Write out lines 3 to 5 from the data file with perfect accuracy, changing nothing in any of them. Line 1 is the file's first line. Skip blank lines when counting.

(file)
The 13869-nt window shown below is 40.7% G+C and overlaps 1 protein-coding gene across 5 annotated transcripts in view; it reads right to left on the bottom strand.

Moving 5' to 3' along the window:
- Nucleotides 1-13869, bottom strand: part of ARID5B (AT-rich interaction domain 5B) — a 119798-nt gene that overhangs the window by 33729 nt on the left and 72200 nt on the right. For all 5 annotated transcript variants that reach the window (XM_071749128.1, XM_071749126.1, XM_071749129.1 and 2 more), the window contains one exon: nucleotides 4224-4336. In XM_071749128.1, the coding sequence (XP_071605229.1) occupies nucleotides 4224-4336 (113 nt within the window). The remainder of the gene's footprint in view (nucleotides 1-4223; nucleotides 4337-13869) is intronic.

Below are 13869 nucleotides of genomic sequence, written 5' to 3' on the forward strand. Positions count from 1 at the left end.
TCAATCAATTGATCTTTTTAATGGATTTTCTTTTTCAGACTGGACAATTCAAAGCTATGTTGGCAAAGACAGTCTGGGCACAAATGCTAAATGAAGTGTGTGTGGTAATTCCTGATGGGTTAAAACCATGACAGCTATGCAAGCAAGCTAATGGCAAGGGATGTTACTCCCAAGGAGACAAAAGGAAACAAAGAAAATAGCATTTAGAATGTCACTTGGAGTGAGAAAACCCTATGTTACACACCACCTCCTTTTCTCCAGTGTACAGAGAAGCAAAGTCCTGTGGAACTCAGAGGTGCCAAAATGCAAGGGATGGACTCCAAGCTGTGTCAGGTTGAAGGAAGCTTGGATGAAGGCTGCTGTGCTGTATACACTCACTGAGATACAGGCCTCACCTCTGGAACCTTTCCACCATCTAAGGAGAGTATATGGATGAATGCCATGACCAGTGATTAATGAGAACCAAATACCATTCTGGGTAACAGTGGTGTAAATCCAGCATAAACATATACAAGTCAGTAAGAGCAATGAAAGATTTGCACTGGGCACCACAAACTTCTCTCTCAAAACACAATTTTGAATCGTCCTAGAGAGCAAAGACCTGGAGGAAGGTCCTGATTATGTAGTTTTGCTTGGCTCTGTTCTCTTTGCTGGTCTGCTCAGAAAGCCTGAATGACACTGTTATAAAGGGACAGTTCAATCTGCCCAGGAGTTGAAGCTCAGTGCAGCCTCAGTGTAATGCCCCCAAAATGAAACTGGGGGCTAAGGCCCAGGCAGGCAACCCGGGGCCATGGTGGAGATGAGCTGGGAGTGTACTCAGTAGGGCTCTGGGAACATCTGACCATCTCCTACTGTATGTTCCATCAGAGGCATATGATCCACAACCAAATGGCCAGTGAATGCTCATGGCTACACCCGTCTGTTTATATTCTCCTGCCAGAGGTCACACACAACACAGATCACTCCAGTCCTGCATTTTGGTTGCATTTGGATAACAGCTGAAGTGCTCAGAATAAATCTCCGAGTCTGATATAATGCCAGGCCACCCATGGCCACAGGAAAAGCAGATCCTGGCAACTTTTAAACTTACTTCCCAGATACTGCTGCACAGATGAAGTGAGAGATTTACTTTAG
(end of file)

- Nucleotides 1-13869, bottom strand: part of ARID5B (AT-rich interaction domain 5B) — a 119798-nt gene that overhangs the window by 33729 nt on the left and 72200 nt on the right. For all 5 annotated transcript variants that reach the window (XM_071749128.1, XM_071749126.1, XM_071749129.1 and 2 more), the window contains one exon: nucleotides 4224-4336. In XM_071749128.1, the coding sequence (XP_071605229.1) occupies nucleotides 4224-4336 (113 nt within the window). The remainder of the gene's footprint in view (nucleotides 1-4223; nucleotides 4337-13869) is intronic.

Below are 13869 nucleotides of genomic sequence, written 5' to 3' on the forward strand. Positions count from 1 at the left end.
TCAATCAATTGATCTTTTTAATGGATTTTCTTTTTCAGACTGGACAATTCAAAGCTATGTTGGCAAAGACAGTCTGGGCACAAATGCTAAATGAAGTGTGTGTGGTAATTCCTGATGGGTTAAAACCATGACAGCTATGCAAGCAAGCTAATGGCAAGGGATGTTACTCCCAAGGAGACAAAAGGAAACAAAGAAAATAGCATTTAGAATGTCACTTGGAGTGAGAAAACCCTATGTTACACACCACCTCCTTTTCTCCAGTGTACAGAGAAGCAAAGTCCTGTGGAACTCAGAGGTGCCAAAATGCAAGGGATGGACTCCAAGCTGTGTCAGGTTGAAGGAAGCTTGGATGAAGGCTGCTGTGCTGTATACACTCACTGAGATACAGGCCTCACCTCTGGAACCTTTCCACCATCTAAGGAGAGTATATGGATGAATGCCATGACCAGTGATTAATGAGAACCAAATACCATTCTGGGTAACAGTGGTGTAAATCCAGCATAAACATATACAAGTCAGTAAGAGCAATGAAAGATTTGCACTGGGCACCACAAACTTCTCTCTCAAAACACAATTTTGAATCGTCCTAGAGAGCAAAGACCTGGAGGAAGGTCCTGATTATGTAGTTTTGCTTGGCTCTGTTCTCTTTGCTGGTCTGCTCAGAAAGCCTGAATGACACTGTTATAAAGGGACAGTTCAATCTGCCCAGGAGTTGAAGCTCAGTGCAGCCTCAGTGTAATGCCCCCAAAATGAAACTGGGGGCTAAGGCCCAGGCAGGCAACCCGGGGCCATGGTGGAGATGAGCTGGGAGTGTACTCAGTAGGGCTCTGGGAACATCTGACCATCTCCTACTGTATGTTCCATCAGAGGCATATGATCCACAACCAAATGGCCAGTGAATGCTCATGGCTACACCCGTCTGTTTATATTCTCCTGCCAGAGGTCACACACAACACAGATCACTCCAGTCCTGCATTTTGGTTGCATTTGGATAACAGCTGAAGTGCTCAGAATAAATCTCCGAGTCTGATATAATGCCAGGCCACCCATGGCCACAGGAAAAGCAGATCCTGGCAACTTTTAAACTTACTTCCCAGATACTGCTGCACAGATGAAGTGAGAGATTTACTTTAG